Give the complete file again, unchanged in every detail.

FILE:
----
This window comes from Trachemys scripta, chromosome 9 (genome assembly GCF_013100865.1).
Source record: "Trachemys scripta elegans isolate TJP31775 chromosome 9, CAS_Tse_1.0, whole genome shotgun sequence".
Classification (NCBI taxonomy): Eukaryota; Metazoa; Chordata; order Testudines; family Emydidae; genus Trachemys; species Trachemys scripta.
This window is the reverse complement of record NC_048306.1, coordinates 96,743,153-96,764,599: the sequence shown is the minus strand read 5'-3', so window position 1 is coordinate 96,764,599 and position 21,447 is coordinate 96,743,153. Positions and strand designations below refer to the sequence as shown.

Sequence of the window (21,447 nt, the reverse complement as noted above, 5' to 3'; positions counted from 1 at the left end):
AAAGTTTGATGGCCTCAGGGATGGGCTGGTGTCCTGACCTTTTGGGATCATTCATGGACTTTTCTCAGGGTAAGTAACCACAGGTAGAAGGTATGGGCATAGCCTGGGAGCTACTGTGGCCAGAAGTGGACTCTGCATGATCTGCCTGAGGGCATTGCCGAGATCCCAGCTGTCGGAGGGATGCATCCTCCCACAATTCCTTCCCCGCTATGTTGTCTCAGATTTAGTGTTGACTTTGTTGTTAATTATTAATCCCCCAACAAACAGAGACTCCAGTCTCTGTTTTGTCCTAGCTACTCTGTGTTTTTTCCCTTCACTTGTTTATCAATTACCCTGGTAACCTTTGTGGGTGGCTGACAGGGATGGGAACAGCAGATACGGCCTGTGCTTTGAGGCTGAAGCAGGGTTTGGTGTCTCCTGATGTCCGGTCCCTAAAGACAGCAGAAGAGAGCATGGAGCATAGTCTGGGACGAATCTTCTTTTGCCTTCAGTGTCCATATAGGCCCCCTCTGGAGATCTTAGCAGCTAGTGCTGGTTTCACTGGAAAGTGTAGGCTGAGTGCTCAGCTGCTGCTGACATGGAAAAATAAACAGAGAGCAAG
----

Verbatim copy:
This window comes from Trachemys scripta, chromosome 9 (genome assembly GCF_013100865.1).
Source record: "Trachemys scripta elegans isolate TJP31775 chromosome 9, CAS_Tse_1.0, whole genome shotgun sequence".
Classification (NCBI taxonomy): Eukaryota; Metazoa; Chordata; order Testudines; family Emydidae; genus Trachemys; species Trachemys scripta.
This window is the reverse complement of record NC_048306.1, coordinates 96,743,153-96,764,599: the sequence shown is the minus strand read 5'-3', so window position 1 is coordinate 96,764,599 and position 21,447 is coordinate 96,743,153. Positions and strand designations below refer to the sequence as shown.

Sequence of the window (21,447 nt, the reverse complement as noted above, 5' to 3'; positions counted from 1 at the left end):
AAAGTTTGATGGCCTCAGGGATGGGCTGGTGTCCTGACCTTTTGGGATCATTCATGGACTTTTCTCAGGGTAAGTAACCACAGGTAGAAGGTATGGGCATAGCCTGGGAGCTACTGTGGCCAGAAGTGGACTCTGCATGATCTGCCTGAGGGCATTGCCGAGATCCCAGCTGTCGGAGGGATGCATCCTCCCACAATTCCTTCCCCGCTATGTTGTCTCAGATTTAGTGTTGACTTTGTTGTTAATTATTAATCCCCCAACAAACAGAGACTCCAGTCTCTGTTTTGTCCTAGCTACTCTGTGTTTTTTCCCTTCACTTGTTTATCAATTACCCTGGTAACCTTTGTGGGTGGCTGACAGGGATGGGAACAGCAGATACGGCCTGTGCTTTGAGGCTGAAGCAGGGTTTGGTGTCTCCTGATGTCCGGTCCCTAAAGACAGCAGAAGAGAGCATGGAGCATAGTCTGGGACGAATCTTCTTTTGCCTTCAGTGTCCATATAGGCCCCCTCTGGAGATCTTAGCAGCTAGTGCTGGTTTCACTGGAAAGTGTAGGCTGAGTGCTCAGCTGCTGCTGACATGGAAAAATAAACAGAGAGCAAG